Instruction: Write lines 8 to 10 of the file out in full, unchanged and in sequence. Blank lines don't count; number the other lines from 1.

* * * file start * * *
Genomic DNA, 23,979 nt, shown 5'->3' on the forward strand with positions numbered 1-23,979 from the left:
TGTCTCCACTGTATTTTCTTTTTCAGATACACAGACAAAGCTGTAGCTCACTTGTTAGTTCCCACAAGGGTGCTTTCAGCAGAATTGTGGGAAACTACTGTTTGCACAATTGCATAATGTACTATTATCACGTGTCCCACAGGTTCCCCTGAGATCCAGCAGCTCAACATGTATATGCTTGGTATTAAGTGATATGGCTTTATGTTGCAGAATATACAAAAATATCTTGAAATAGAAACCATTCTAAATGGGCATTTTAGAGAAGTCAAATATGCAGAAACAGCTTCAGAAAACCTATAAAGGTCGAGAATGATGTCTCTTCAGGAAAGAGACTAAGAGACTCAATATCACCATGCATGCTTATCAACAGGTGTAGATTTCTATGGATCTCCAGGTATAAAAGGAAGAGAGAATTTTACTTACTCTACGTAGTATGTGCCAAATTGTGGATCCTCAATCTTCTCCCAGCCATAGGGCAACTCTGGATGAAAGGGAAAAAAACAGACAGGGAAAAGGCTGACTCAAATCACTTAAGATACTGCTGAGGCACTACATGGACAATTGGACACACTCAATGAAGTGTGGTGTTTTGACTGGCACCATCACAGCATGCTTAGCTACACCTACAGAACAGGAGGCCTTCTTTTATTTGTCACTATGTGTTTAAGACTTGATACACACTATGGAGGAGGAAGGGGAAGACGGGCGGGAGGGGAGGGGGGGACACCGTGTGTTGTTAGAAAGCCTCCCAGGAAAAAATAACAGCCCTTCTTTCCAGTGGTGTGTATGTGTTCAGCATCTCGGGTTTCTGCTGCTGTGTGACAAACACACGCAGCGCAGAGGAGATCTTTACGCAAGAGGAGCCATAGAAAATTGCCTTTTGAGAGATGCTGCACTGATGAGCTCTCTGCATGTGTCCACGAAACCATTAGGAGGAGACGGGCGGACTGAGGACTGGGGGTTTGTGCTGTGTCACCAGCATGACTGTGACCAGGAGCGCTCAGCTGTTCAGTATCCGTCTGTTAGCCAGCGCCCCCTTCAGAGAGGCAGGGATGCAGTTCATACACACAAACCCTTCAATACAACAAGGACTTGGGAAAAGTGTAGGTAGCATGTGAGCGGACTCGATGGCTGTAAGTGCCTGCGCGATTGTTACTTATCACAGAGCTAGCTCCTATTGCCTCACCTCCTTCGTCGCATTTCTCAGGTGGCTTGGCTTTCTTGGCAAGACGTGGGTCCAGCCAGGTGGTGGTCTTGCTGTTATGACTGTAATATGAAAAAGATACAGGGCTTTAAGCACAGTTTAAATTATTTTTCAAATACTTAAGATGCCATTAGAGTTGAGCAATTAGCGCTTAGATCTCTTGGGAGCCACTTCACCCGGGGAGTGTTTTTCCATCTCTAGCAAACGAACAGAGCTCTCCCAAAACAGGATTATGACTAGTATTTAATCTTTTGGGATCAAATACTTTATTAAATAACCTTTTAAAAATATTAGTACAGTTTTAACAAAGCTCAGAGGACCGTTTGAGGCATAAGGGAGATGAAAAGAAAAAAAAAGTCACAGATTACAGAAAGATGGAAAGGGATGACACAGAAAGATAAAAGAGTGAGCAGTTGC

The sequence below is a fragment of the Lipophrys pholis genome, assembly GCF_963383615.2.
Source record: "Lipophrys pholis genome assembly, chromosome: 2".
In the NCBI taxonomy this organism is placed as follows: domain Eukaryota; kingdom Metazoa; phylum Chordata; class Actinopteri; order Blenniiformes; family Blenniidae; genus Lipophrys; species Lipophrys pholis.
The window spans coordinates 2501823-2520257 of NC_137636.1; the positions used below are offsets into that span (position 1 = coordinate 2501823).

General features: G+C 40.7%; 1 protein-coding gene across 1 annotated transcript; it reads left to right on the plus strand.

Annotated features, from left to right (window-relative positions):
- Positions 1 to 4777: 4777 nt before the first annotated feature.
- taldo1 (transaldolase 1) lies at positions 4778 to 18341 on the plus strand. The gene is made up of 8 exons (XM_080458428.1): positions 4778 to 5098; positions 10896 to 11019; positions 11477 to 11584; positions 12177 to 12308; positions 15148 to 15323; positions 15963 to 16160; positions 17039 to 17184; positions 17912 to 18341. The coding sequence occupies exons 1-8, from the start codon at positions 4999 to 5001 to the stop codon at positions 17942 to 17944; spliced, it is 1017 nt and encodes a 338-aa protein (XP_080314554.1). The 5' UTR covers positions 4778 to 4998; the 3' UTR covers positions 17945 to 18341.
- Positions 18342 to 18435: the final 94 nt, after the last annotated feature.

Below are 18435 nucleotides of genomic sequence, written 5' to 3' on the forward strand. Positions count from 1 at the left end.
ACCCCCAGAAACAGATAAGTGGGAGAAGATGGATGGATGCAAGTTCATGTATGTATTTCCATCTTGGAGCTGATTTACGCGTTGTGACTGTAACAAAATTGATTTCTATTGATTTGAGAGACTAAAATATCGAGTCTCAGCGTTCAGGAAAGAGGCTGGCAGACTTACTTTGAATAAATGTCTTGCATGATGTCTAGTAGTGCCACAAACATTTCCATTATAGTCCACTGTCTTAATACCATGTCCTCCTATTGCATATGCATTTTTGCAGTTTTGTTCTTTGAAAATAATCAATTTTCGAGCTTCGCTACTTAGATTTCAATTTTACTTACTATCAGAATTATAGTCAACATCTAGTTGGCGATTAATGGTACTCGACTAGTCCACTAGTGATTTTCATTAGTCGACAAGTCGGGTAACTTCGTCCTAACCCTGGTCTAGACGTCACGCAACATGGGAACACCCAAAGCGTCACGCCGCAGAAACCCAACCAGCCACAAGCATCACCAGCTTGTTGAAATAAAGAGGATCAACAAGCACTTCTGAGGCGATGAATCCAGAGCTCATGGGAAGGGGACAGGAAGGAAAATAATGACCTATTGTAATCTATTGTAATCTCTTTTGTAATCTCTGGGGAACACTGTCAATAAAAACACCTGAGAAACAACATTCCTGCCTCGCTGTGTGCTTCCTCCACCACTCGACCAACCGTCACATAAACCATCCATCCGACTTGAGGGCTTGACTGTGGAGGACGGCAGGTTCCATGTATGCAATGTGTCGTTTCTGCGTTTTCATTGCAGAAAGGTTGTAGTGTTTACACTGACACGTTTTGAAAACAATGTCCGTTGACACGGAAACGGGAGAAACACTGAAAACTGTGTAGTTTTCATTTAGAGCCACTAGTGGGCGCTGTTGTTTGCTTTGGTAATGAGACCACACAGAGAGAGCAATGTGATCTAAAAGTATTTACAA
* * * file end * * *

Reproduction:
Annotated features, from left to right (window-relative positions):
- Positions 1 to 4777: 4777 nt before the first annotated feature.
- taldo1 (transaldolase 1) lies at positions 4778 to 18341 on the plus strand. The gene is made up of 8 exons (XM_080458428.1): positions 4778 to 5098; positions 10896 to 11019; positions 11477 to 11584; positions 12177 to 12308; positions 15148 to 15323; positions 15963 to 16160; positions 17039 to 17184; positions 17912 to 18341. The coding sequence occupies exons 1-8, from the start codon at positions 4999 to 5001 to the stop codon at positions 17942 to 17944; spliced, it is 1017 nt and encodes a 338-aa protein (XP_080314554.1). The 5' UTR covers positions 4778 to 4998; the 3' UTR covers positions 17945 to 18341.